Vietnam’s exports in the first quarter of this year quickened at the slowest pace since 2013, while the country returned to a trade deficit after a US$1 billion surplus a year earlier, the Ministry of Industry and Trade said in its latest report.
Shipments generated $35.67 billion for Vietnam in the January-March period, up 6.9 percent from the same period last year, according to the report.
The growth is far lower than the 14.1 percent rise recorded in the first quarter of last year, and the 17.6 percent in Q1/2013, the ministry noted.
The foreign-invested sector posted $24.01 billion in export revenue, a 16.2 percent increase year on year, whereas the domestic sector suffered a 5.1 percent decline with a $10.6 billion turnover.
Vietnamese exporters saw a 1.1 percent drop from the Southeast Asian market but they enjoyed a 12.2 percent growth rate from the EU.
The Latin American and Caribbean markets posted the strongest growth, 31 percent, while Vietnam’s exports to the U.S. expanded 13.9 percent from a year earlier.
Vietnam imported $37.5 billion worth of goods in the first quarter, a 16.3 percent year-on-year increase, according to the report.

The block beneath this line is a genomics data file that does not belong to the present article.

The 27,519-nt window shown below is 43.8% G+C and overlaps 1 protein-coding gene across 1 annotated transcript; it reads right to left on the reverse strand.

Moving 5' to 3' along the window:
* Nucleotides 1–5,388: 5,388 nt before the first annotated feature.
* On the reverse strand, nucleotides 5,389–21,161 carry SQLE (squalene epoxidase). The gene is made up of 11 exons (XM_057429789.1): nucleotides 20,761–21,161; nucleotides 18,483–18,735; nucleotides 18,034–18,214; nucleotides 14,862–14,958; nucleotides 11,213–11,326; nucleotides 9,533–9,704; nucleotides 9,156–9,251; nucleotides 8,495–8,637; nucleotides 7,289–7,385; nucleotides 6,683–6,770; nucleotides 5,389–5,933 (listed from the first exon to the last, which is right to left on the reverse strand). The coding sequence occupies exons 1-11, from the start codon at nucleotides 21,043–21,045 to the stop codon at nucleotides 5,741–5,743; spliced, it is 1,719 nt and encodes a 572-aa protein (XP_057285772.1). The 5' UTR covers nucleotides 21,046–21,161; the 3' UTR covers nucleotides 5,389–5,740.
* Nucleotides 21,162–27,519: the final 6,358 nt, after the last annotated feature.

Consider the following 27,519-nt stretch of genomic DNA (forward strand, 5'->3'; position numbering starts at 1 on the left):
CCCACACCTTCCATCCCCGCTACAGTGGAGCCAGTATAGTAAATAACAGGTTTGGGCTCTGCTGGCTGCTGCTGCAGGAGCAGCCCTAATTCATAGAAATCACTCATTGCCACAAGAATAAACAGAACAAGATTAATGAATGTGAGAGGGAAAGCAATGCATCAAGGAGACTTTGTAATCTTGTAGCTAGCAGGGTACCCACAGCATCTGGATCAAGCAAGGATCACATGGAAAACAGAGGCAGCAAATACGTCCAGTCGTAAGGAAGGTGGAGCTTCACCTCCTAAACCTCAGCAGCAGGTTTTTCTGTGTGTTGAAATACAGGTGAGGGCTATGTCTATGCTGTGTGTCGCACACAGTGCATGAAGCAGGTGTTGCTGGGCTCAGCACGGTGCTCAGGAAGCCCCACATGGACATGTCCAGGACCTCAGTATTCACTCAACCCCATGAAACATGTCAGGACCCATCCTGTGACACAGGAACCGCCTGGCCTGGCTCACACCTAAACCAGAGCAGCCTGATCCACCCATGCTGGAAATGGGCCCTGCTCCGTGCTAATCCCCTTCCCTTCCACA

The foreign sector accounted for $23.1 billion of the imports, up 24.1 percent from the same period last year, whereas imports of the domestic sector also jumped 5.7 percent to $14.4 billion.
The Southeast Asian country thus incurred a $1.8 billion trade deficit in the first quarter, compared to the $1 billion surplus it raked in during the January-March period in 2014.
Vietnam’s trade deficit with China in the first three months of this year topped $8.1 billion, a massive 58.5 percent increase.
Foreign-invested firms still outplayed domestic businesses when it comes to export turnover, making up 70 percent of the total in the three months.
“The foreign-invested businesses, with their financial muscle, experience, and existing [export] markets, continue playing an important role in Vietnam’s export growth,” the Ministry of Industry and Trade said in its report.
The ministry added the poor export turnover of the domestic sector was mainly driven by the slumping shipments of fuel and minerals, and seafood and agro-forestry products.
Seafood and agro-forestry exports earned $4.25 billion in the first quarter, down 15.8 percent from a year earlier, whereas fuel and minerals fell 37.2 percent to only $1.35 billion.
“Exports of such staples as rice, pepper, and coffee to some markets are reaching the limit and could hardly grow further,” Deputy Minister of Industry and Trade Tran Tuan Anh commented.
“These exports also have to compete with rivals from Thailand and the Philippines.”